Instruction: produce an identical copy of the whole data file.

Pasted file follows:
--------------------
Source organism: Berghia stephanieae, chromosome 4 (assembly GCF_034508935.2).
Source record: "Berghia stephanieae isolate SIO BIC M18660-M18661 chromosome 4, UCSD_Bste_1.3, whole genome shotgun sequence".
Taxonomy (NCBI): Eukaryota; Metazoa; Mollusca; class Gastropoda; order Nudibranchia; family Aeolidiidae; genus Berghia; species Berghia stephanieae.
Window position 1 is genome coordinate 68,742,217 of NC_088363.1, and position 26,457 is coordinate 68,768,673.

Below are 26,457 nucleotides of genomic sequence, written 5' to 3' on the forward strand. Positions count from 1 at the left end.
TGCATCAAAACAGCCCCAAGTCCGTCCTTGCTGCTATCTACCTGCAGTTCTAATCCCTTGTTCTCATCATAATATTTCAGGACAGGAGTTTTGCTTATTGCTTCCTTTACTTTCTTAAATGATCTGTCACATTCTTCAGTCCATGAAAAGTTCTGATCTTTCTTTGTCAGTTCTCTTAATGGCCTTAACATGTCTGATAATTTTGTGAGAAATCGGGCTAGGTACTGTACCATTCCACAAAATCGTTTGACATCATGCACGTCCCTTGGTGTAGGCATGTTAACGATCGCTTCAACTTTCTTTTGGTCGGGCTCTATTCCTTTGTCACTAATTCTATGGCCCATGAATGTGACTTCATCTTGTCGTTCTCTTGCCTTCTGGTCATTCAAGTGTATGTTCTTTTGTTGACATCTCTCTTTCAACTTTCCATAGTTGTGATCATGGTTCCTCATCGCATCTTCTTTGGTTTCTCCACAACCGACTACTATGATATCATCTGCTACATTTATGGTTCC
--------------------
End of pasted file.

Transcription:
Source organism: Berghia stephanieae, chromosome 4 (assembly GCF_034508935.2).
Source record: "Berghia stephanieae isolate SIO BIC M18660-M18661 chromosome 4, UCSD_Bste_1.3, whole genome shotgun sequence".
Taxonomy (NCBI): Eukaryota; Metazoa; Mollusca; class Gastropoda; order Nudibranchia; family Aeolidiidae; genus Berghia; species Berghia stephanieae.
Window position 1 is genome coordinate 68,742,217 of NC_088363.1, and position 26,457 is coordinate 68,768,673.

Below are 26,457 nucleotides of genomic sequence, written 5' to 3' on the forward strand. Positions count from 1 at the left end.
TGCATCAAAACAGCCCCAAGTCCGTCCTTGCTGCTATCTACCTGCAGTTCTAATCCCTTGTTCTCATCATAATATTTCAGGACAGGAGTTTTGCTTATTGCTTCCTTTACTTTCTTAAATGATCTGTCACATTCTTCAGTCCATGAAAAGTTCTGATCTTTCTTTGTCAGTTCTCTTAATGGCCTTAACATGTCTGATAATTTTGTGAGAAATCGGGCTAGGTACTGTACCATTCCACAAAATCGTTTGACATCATGCACGTCCCTTGGTGTAGGCATGTTAACGATCGCTTCAACTTTCTTTTGGTCGGGCTCTATTCCTTTGTCACTAATTCTATGGCCCATGAATGTGACTTCATCTTGTCGTTCTCTTGCCTTCTGGTCATTCAAGTGTATGTTCTTTTGTTGACATCTCTCTTTCAACTTTCCATAGTTGTGATCATGGTTCCTCATCGCATCTTCTTTGGTTTCTCCACAACCGACTACTATGATATCATCTGCTACATTTATGGTTCC